Community Roundtable honors longtime businessman John Noriega

Published February 26 2018
Updated March 2 2018

BRANDON — Never do what you do for the sake of being recognized. Do it instead because it is the right thing to do.

Those are words forever ingrained in the mind of John Noriega.

His late father, Bill’s Prescription Center founder Justo "Bill" Noriega" instilled that mantra in his son.

And the words came to mind as the younger Noriega offered impromptu thank you remarks after receiving the Community Roundtable’s 2018 Alice B. Tompkins Community Service Award at the organization’s annual dinner on Feb. 21.

The roundtable has annually presented the award for 45 years in honor of the former Brandon News editor whose civic good deeds impacted the community.

"My heart tells me to do what I do and I’m doing what God would want me to do, and that is taking care of my family and taking care of my patients," Noriega said.

Following in his dad’s footsteps, Noriega earned a degree in pharmacy in 1981 from the University of Florida — as did his sister Mary "Lulu" Noriega Denham and his son Basil in the years that have followed — and entered into the family business Bill’s father mortgaged his home to help establish.

Walt Raysick, the presenter and 2017 Tompkins Award winner, explained that John Noriega’s work at the pharmacy represents more than a job.

"For him, it is all about service," said Raysick, noting John’s extraordinary generosity toward people in need.

Noticeably humbled and visibly surprised as he took to the stage, John watched as his children — Basil, Allee and Chelsea — and his mother, Marie, emerged from hiding to surprise him at Center Place, the event’s traditional venue.

"He’s a great dad," Basil said. "He and my grandfather (Bill, who died in 2006) taught me a lot."

The Community Roundtable also named Seeds of Hope as the 2018 Nonprofit of the Year.

Founded close to 10 years ago by executive director Leda Eaton, the mission of the Lithia-based organization is to respectfully provide food to local residents in need as well as offer community service hours to high school students in the area’s schools.

Its main source of funding is from the annual FishHawk Turkey Trot, a community-centered running event on Thanksgiving morning, also established and steered by Eaton.

The nonprofit’s three-pronged approach to feeding the hungry includes a mobile food pantry that discreetly delivers food to people struggling financially — be it in a parking lot, their homes or other requested locations.

Secondly, a group of volunteer student workers come together weekly at Randall Middle School to stuff backpacks with nutritious but tasty food items to feed a family of four. They are meant for children who qualify for free school lunches to take home on the weekends.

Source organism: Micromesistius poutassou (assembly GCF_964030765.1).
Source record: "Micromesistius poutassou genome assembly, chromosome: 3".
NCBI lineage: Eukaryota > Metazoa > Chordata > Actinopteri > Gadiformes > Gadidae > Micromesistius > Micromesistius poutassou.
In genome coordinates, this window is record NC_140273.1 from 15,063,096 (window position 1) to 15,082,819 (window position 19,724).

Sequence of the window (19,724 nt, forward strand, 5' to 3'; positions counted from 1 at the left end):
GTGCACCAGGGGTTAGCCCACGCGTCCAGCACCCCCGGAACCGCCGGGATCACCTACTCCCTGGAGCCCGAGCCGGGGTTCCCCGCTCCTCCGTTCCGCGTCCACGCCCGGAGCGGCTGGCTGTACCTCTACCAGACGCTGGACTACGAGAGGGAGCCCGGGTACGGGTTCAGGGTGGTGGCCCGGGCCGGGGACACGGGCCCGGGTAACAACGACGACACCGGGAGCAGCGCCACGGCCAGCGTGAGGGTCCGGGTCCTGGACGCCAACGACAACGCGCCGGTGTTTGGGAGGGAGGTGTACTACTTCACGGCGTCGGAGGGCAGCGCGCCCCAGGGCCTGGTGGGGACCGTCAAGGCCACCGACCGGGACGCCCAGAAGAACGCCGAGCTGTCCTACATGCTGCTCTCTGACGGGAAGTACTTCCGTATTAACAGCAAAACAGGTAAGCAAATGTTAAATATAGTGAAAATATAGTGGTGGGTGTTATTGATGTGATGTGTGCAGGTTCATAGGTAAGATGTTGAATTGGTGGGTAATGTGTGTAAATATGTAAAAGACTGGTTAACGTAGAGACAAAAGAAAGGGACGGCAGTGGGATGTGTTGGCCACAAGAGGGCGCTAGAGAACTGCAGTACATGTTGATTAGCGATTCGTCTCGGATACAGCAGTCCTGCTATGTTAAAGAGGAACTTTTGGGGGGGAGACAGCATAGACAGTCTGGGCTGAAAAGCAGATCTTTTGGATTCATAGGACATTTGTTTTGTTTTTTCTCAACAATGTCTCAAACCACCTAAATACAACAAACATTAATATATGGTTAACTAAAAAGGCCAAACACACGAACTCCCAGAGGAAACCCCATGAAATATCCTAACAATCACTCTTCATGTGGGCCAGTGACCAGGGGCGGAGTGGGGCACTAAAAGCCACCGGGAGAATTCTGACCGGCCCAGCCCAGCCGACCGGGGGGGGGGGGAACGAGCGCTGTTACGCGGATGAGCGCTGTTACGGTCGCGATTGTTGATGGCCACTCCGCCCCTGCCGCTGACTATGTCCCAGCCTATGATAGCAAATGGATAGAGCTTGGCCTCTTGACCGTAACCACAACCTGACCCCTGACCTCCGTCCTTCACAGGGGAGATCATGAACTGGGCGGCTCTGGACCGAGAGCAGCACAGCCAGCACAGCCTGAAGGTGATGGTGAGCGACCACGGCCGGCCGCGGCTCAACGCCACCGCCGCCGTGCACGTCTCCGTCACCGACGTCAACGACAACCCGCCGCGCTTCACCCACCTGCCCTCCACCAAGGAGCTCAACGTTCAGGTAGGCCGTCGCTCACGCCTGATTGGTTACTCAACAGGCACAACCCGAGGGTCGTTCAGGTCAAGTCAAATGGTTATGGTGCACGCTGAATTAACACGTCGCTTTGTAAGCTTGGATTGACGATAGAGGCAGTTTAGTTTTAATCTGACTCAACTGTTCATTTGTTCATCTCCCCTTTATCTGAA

What’s more, student helpers, under the direction of retiree Kevin Robbins, package and hand out boxes of fresh food from 5-7 p.m. on Thursdays out of a building on the grounds of the Presbyterian Church of Bloomingdale.

Robbins, who donates his time to the project, was inspired to get involved when he learned how Eaton and others associated with Seeds Of Hope helped residents in the Alafia River community whose homes were flooded in the days after Hurricane Irma.

Eaton, in fact, took a week’s vacation from her job to help the residents. She coordinated hot meals, organized rides to local gyms for residents in need of showers and provided restroom facilities and tents for flood victims.

"As a result I just felt like I should assist with the Seeds of Hope food pantry to help feed people in this area and because I like working with kids," said Robbins, who noted the undertaking typically serves about 85 families a week.

Community Roundtable Vice President Lisa Rodriguez, who presented Eaton with a $1,000 check in recognition of Seeds Of Hope being named this year’s top nonprofit organization, described it as a unique kind of food distribution endeavor.

"It focuses on planting seeds of service through youth volunteerism and seeds of hope in the people they help through food relief," Rodriguez said.

Eaton concurred, saying, "It not only touches the lives of people who are struggling, but it also touches the hearts of local students, sparking an interest in lifelong community service opportunities."

Shaun Fidler, a Bloomingdale High School senior with a 5.72 grade point average who’s also amassed more than 300 community service hours, was recipient of this year’s $1,000 Maureen Krzanowski Scholarship award, named in memory of a longtime Community Roundtable board member.

Fidler, who received the award from roundtable table president Janine Nickerson, plans to attend the University of Central Florida next year.

Contact Joyce McKenzie at [email protected]

 
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